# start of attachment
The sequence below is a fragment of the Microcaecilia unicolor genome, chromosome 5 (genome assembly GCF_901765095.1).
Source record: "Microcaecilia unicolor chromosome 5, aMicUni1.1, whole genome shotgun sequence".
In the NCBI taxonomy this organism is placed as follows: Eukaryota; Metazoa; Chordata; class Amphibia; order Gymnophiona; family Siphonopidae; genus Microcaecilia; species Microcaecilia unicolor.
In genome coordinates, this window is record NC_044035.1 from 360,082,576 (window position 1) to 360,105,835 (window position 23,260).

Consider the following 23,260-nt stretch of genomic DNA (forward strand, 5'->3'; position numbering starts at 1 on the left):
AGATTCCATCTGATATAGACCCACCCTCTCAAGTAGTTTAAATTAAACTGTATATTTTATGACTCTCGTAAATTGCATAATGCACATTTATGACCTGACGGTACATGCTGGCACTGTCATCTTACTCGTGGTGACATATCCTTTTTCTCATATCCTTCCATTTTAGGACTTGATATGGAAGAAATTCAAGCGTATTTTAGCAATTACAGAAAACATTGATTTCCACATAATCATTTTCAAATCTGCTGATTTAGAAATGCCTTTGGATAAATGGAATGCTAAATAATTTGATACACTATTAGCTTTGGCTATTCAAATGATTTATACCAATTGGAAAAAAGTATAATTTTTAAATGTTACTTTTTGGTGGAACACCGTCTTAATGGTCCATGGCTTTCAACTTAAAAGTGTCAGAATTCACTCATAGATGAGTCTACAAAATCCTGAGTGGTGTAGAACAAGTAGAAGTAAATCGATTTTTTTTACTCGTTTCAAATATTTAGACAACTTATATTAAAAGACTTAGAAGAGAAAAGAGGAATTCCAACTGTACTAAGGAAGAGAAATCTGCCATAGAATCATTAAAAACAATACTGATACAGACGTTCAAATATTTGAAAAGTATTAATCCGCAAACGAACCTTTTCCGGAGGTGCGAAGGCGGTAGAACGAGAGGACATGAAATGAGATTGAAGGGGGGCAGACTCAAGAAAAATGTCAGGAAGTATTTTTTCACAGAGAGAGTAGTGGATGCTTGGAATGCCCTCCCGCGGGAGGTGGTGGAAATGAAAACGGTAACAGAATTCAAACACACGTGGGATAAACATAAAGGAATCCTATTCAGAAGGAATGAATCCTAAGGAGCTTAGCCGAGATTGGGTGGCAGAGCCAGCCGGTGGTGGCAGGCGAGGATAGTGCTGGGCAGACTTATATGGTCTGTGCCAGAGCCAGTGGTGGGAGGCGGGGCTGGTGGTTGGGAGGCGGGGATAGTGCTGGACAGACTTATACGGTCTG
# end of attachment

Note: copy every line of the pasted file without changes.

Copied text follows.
The sequence below is a fragment of the Microcaecilia unicolor genome, chromosome 5 (genome assembly GCF_901765095.1).
Source record: "Microcaecilia unicolor chromosome 5, aMicUni1.1, whole genome shotgun sequence".
In the NCBI taxonomy this organism is placed as follows: Eukaryota; Metazoa; Chordata; class Amphibia; order Gymnophiona; family Siphonopidae; genus Microcaecilia; species Microcaecilia unicolor.
In genome coordinates, this window is record NC_044035.1 from 360,082,576 (window position 1) to 360,105,835 (window position 23,260).

Consider the following 23,260-nt stretch of genomic DNA (forward strand, 5'->3'; position numbering starts at 1 on the left):
AGATTCCATCTGATATAGACCCACCCTCTCAAGTAGTTTAAATTAAACTGTATATTTTATGACTCTCGTAAATTGCATAATGCACATTTATGACCTGACGGTACATGCTGGCACTGTCATCTTACTCGTGGTGACATATCCTTTTTCTCATATCCTTCCATTTTAGGACTTGATATGGAAGAAATTCAAGCGTATTTTAGCAATTACAGAAAACATTGATTTCCACATAATCATTTTCAAATCTGCTGATTTAGAAATGCCTTTGGATAAATGGAATGCTAAATAATTTGATACACTATTAGCTTTGGCTATTCAAATGATTTATACCAATTGGAAAAAAGTATAATTTTTAAATGTTACTTTTTGGTGGAACACCGTCTTAATGGTCCATGGCTTTCAACTTAAAAGTGTCAGAATTCACTCATAGATGAGTCTACAAAATCCTGAGTGGTGTAGAACAAGTAGAAGTAAATCGATTTTTTTTACTCGTTTCAAATATTTAGACAACTTATATTAAAAGACTTAGAAGAGAAAAGAGGAATTCCAACTGTACTAAGGAAGAGAAATCTGCCATAGAATCATTAAAAACAATACTGATACAGACGTTCAAATATTTGAAAAGTATTAATCCGCAAACGAACCTTTTCCGGAGGTGCGAAGGCGGTAGAACGAGAGGACATGAAATGAGATTGAAGGGGGGCAGACTCAAGAAAAATGTCAGGAAGTATTTTTTCACAGAGAGAGTAGTGGATGCTTGGAATGCCCTCCCGCGGGAGGTGGTGGAAATGAAAACGGTAACAGAATTCAAACACACGTGGGATAAACATAAAGGAATCCTATTCAGAAGGAATGAATCCTAAGGAGCTTAGCCGAGATTGGGTGGCAGAGCCAGCCGGTGGTGGCAGGCGAGGATAGTGCTGGGCAGACTTATATGGTCTGTGCCAGAGCCAGTGGTGGGAGGCGGGGCTGGTGGTTGGGAGGCGGGGATAGTGCTGGACAGACTTATACGGTCTG